Zhi-Yan (Rock) Du (Hamberger Lab)

  • Oct 1, 2019

Date & Location: October 1, 2019, at 12p; Room 168 Plant Biology Building

Subject: Algal-fungal symbiosis leads to photosynthetic mycelium

Abstract: Mutualistic interactions between free-living algae and fungi are widespread in nature and are hypothesized to have facilitated the evolution of land plants and lichens. In all known algal-fungal mutualisms, including lichens, algal cells remain external to fungal cells. Here, we report on an algal–fungal interaction in which Nannochloropsis oceanica algal cells become internalized within the hyphae of the fungus Mortierella elongata. This apparent symbiosis begins with close physical contact and nutrient exchange, including carbon and nitrogen transfer between fungal and algal cells as demonstrated by isotope tracer experiments. This mutualism appears to be stable, as both partners remain physiologically active over months of co-cultivation, leading to the eventual internalization of photosynthetic algal cells, which persist to function, grow and divide within fungal hyphae. Nannochloropsis and Mortierella are biotechnologically important species for lipids and biofuel production, with available genomes and molecular tool kits. Based on the current observations, they provide unique opportunities for studying fungal-algal mutualisms including mechanisms leading to endosymbiosis.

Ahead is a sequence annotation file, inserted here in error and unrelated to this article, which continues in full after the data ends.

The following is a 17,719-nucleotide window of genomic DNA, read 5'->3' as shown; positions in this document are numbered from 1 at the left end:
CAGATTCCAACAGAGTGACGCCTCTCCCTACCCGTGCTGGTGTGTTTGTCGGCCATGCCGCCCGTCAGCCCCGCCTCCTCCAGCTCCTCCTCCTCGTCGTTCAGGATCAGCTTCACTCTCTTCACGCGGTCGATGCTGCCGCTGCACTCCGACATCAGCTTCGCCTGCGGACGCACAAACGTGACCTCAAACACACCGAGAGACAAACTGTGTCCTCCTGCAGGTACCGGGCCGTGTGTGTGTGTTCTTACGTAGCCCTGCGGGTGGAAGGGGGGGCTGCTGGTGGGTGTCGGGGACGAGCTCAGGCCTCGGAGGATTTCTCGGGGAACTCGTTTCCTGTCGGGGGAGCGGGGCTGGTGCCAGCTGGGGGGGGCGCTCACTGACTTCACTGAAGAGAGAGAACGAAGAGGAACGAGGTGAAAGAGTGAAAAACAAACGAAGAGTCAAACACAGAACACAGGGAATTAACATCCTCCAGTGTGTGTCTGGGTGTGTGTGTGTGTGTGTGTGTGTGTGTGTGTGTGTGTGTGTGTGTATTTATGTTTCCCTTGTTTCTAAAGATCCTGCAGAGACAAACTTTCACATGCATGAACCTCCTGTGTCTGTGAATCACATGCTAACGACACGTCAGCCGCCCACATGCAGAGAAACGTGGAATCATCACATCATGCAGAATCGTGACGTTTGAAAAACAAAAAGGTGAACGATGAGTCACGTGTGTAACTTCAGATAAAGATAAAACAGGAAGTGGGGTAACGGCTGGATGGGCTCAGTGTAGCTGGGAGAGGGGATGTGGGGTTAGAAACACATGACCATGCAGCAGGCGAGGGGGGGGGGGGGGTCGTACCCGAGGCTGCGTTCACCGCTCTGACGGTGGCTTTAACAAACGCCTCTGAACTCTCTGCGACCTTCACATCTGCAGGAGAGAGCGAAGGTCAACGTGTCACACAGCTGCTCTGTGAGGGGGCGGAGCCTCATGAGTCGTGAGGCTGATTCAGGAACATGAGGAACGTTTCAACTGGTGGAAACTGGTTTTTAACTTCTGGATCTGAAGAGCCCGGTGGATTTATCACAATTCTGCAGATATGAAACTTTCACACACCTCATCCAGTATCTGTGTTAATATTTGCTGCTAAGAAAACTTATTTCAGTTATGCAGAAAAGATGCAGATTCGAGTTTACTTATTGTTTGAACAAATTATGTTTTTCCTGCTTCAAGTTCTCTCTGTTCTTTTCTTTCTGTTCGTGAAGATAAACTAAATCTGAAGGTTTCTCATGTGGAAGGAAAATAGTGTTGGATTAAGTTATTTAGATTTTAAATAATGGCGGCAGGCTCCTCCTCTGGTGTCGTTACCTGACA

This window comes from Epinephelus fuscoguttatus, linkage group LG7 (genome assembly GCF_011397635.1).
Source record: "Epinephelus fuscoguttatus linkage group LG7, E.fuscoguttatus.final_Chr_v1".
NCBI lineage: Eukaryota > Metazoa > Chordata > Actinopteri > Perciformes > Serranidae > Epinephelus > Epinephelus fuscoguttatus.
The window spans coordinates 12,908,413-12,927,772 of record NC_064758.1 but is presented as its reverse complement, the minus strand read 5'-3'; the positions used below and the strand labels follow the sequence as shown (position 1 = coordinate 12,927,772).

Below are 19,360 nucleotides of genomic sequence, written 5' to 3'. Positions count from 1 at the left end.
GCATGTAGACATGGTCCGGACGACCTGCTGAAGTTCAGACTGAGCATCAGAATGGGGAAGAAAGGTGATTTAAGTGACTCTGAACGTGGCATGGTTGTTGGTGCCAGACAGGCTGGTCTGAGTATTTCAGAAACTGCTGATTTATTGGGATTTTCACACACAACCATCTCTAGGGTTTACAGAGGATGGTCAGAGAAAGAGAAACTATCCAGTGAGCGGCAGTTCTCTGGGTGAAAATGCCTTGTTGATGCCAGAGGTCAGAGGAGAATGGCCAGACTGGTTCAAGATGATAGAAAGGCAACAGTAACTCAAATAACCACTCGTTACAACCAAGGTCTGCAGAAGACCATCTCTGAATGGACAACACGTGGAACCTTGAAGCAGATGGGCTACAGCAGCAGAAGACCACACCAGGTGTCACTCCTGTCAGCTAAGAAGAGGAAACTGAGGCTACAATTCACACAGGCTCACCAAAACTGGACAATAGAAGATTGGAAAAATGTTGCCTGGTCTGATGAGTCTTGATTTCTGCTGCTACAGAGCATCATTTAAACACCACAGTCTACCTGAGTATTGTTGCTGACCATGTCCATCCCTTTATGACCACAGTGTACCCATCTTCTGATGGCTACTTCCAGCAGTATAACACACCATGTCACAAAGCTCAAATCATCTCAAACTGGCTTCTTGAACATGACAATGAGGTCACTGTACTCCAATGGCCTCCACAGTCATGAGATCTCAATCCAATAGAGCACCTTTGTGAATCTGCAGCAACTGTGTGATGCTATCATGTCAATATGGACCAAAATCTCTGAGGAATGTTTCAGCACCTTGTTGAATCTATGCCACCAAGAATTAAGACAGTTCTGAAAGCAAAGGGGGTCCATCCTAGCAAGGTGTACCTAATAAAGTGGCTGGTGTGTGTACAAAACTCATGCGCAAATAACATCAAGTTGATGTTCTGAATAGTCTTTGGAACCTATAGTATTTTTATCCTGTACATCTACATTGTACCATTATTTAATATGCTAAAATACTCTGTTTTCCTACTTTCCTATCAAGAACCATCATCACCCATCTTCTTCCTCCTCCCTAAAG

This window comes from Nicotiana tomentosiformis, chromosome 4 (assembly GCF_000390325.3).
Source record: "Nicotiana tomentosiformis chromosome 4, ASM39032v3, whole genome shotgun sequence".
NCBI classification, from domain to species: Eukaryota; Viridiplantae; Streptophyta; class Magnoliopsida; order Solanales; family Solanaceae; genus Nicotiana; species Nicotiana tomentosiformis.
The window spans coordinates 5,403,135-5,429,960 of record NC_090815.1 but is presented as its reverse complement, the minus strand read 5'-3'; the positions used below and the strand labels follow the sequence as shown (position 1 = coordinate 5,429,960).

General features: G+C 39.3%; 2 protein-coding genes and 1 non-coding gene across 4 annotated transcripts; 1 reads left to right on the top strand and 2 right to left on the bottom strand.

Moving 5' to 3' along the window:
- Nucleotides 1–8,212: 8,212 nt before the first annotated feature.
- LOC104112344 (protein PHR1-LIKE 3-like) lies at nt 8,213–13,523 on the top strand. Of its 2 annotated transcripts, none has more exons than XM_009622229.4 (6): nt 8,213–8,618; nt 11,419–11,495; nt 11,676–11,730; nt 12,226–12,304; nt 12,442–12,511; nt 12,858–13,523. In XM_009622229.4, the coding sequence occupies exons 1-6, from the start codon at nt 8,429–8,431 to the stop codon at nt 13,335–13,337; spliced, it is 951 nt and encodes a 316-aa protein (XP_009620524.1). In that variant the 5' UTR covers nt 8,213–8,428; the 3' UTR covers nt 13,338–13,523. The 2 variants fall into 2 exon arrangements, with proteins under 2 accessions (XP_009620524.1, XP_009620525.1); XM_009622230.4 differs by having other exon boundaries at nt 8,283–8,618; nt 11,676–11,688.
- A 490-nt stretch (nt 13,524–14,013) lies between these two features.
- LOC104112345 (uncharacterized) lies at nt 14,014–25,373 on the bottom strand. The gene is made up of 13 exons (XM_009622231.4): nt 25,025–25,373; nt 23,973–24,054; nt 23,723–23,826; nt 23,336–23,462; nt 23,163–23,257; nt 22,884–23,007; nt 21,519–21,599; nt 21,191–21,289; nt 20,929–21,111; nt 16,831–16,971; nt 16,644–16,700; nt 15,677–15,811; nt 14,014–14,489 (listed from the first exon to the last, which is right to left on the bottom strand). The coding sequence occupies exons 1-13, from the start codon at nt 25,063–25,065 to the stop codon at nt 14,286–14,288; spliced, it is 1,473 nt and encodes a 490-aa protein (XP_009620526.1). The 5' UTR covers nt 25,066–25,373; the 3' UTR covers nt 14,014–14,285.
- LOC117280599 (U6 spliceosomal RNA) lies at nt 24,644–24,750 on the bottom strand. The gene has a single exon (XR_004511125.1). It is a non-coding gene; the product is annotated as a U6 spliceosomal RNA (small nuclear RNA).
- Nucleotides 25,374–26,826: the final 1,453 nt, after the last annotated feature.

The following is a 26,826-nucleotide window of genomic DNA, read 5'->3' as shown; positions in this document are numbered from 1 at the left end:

Speaker Lab: Dr. Bjoern Hamberger